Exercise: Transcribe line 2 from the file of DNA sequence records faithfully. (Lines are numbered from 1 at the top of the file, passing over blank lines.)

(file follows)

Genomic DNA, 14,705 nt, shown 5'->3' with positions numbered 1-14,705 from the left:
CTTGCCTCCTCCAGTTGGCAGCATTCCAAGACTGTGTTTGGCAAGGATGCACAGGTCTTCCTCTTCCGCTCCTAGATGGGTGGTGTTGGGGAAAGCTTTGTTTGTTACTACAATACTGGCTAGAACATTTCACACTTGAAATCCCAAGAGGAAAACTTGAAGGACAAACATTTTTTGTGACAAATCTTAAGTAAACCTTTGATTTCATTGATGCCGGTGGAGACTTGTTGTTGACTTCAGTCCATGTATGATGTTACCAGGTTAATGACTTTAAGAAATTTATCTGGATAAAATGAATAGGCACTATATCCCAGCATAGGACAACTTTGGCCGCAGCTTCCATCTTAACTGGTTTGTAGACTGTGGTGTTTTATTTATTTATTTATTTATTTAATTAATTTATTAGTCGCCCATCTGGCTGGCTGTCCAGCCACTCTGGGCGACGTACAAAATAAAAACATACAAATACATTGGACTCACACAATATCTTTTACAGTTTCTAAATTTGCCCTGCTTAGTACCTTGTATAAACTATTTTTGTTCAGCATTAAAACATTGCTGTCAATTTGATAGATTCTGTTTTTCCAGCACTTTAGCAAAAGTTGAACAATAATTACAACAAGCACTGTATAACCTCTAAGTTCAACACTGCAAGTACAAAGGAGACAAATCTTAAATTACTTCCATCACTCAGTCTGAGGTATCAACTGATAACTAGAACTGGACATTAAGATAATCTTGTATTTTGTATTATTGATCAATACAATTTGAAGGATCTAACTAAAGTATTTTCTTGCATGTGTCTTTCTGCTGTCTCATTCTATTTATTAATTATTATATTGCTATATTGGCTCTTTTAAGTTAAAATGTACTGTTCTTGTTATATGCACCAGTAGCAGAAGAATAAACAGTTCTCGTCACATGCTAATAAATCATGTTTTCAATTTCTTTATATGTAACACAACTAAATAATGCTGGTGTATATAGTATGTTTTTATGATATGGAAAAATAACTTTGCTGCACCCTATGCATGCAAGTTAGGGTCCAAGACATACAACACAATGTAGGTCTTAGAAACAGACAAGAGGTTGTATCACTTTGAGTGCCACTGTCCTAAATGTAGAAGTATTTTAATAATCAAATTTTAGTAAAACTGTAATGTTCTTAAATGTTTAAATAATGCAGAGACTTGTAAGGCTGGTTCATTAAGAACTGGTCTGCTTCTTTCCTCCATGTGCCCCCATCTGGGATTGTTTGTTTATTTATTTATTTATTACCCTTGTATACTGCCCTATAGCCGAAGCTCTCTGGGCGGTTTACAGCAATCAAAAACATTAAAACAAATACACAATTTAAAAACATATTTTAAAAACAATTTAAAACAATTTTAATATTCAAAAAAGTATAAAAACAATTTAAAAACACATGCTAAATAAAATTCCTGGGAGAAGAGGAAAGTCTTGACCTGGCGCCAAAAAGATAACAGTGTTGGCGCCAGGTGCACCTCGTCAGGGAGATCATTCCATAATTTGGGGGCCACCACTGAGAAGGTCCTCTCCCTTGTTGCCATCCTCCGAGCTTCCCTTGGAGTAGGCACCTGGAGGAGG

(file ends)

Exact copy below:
CTTGCCTCCTCCAGTTGGCAGCATTCCAAGACTGTGTTTGGCAAGGATGCACAGGTCTTCCTCTTCCGCTCCTAGATGGGTGGTGTTGGGGAAAGCTTTGTTTGTTACTACAATACTGGCTAGAACATTTCACACTTGAAATCCCAAGAGGAAAACTTGAAGGACAAACATTTTTTGTGACAAATCTTAAGTAAACCTTTGATTTCATTGATGCCGGTGGAGACTTGTTGTTGACTTCAGTCCATGTATGATGTTACCAGGTTAATGACTTTAAGAAATTTATCTGGATAAAATGAATAGGCACTATATCCCAGCATAGGACAACTTTGGCCGCAGCTTCCATCTTAACTGGTTTGTAGACTGTGGTGTTTTATTTATTTATTTATTTATTTAATTAATTTATTAGTCGCCCATCTGGCTGGCTGTCCAGCCACTCTGGGCGACGTACAAAATAAAAACATACAAATACATTGGACTCACACAATATCTTTTACAGTTTCTAAATTTGCCCTGCTTAGTACCTTGTATAAACTATTTTTGTTCAGCATTAAAACATTGCTGTCAATTTGATAGATTCTGTTTTTCCAGCACTTTAGCAAAAGTTGAACAATAATTACAACAAGCACTGTATAACCTCTAAGTTCAACACTGCAAGTACAAAGGAGACAAATCTTAAATTACTTCCATCACTCAGTCTGAGGTATCAACTGATAACTAGAACTGGACATTAAGATAATCTTGTATTTTGTATTATTGATCAATACAATTTGAAGGATCTAACTAAAGTATTTTCTTGCATGTGTCTTTCTGCTGTCTCATTCTATTTATTAATTATTATATTGCTATATTGGCTCTTTTAAGTTAAAATGTACTGTTCTTGTTATATGCACCAGTAGCAGAAGAATAAACAGTTCTCGTCACATGCTAATAAATCATGTTTTCAATTTCTTTATATGTAACACAACTAAATAATGCTGGTGTATATAGTATGTTTTTATGATATGGAAAAATAACTTTGCTGCACCCTATGCATGCAAGTTAGGGTCCAAGACATACAACACAATGTAGGTCTTAGAAACAGACAAGAGGTTGTATCACTTTGAGTGCCACTGTCCTAAATGTAGAAGTATTTTAATAATCAAATTTTAGTAAAACTGTAATGTTCTTAAATGTTTAAATAATGCAGAGACTTGTAAGGCTGGTTCATTAAGAACTGGTCTGCTTCTTTCCTCCATGTGCCCCCATCTGGGATTGTTTGTTTATTTATTTATTTATTACCCTTGTATACTGCCCTATAGCCGAAGCTCTCTGGGCGGTTTACAGCAATCAAAAACATTAAAACAAATACACAATTTAAAAACATATTTTAAAAACAATTTAAAACAATTTTAATATTCAAAAAAGTATAAAAACAATTTAAAAACACATGCTAAATAAAATTCCTGGGAGAAGAGGAAAGTCTTGACCTGGCGCCAAAAAGATAACAGTGTTGGCGCCAGGTGCACCTCGTCAGGGAGATCATTCCATAATTTGGGGGCCACCACTGAGAAGGTCCTCTCCCTTGTTGCCATCCTCCGAGCTTCCCTTGGAGTAGGCACCTGGAGGAGG